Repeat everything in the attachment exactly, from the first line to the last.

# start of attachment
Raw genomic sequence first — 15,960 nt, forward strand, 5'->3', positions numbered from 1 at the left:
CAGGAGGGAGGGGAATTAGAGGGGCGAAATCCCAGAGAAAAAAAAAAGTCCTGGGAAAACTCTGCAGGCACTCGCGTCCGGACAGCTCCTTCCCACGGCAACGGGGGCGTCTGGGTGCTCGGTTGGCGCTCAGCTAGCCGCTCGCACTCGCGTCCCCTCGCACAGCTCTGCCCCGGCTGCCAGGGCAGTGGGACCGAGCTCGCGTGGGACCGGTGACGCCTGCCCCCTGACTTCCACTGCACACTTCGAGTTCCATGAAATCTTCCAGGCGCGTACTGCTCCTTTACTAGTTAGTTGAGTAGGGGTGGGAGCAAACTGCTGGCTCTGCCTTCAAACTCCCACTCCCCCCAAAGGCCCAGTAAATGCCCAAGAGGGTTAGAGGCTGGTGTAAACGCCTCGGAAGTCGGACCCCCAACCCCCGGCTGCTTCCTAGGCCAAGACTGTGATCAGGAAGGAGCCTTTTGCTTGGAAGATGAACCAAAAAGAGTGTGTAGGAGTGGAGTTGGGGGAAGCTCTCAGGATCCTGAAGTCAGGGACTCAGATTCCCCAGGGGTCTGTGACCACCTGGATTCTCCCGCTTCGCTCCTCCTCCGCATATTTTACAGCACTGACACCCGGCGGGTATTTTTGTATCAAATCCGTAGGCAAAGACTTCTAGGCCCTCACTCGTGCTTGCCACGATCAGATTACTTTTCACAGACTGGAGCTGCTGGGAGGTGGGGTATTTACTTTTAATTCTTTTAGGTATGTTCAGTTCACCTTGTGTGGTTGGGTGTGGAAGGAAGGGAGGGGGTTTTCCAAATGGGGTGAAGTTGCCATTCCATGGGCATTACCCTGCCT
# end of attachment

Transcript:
Raw genomic sequence first — 15,960 nt, forward strand, 5'->3', positions numbered from 1 at the left:
CAGGAGGGAGGGGAATTAGAGGGGCGAAATCCCAGAGAAAAAAAAAAGTCCTGGGAAAACTCTGCAGGCACTCGCGTCCGGACAGCTCCTTCCCACGGCAACGGGGGCGTCTGGGTGCTCGGTTGGCGCTCAGCTAGCCGCTCGCACTCGCGTCCCCTCGCACAGCTCTGCCCCGGCTGCCAGGGCAGTGGGACCGAGCTCGCGTGGGACCGGTGACGCCTGCCCCCTGACTTCCACTGCACACTTCGAGTTCCATGAAATCTTCCAGGCGCGTACTGCTCCTTTACTAGTTAGTTGAGTAGGGGTGGGAGCAAACTGCTGGCTCTGCCTTCAAACTCCCACTCCCCCCAAAGGCCCAGTAAATGCCCAAGAGGGTTAGAGGCTGGTGTAAACGCCTCGGAAGTCGGACCCCCAACCCCCGGCTGCTTCCTAGGCCAAGACTGTGATCAGGAAGGAGCCTTTTGCTTGGAAGATGAACCAAAAAGAGTGTGTAGGAGTGGAGTTGGGGGAAGCTCTCAGGATCCTGAAGTCAGGGACTCAGATTCCCCAGGGGTCTGTGACCACCTGGATTCTCCCGCTTCGCTCCTCCTCCGCATATTTTACAGCACTGACACCCGGCGGGTATTTTTGTATCAAATCCGTAGGCAAAGACTTCTAGGCCCTCACTCGTGCTTGCCACGATCAGATTACTTTTCACAGACTGGAGCTGCTGGGAGGTGGGGTATTTACTTTTAATTCTTTTAGGTATGTTCAGTTCACCTTGTGTGGTTGGGTGTGGAAGGAAGGGAGGGGGTTTTCCAAATGGGGTGAAGTTGCCATTCCATGGGCATTACCCTGCCT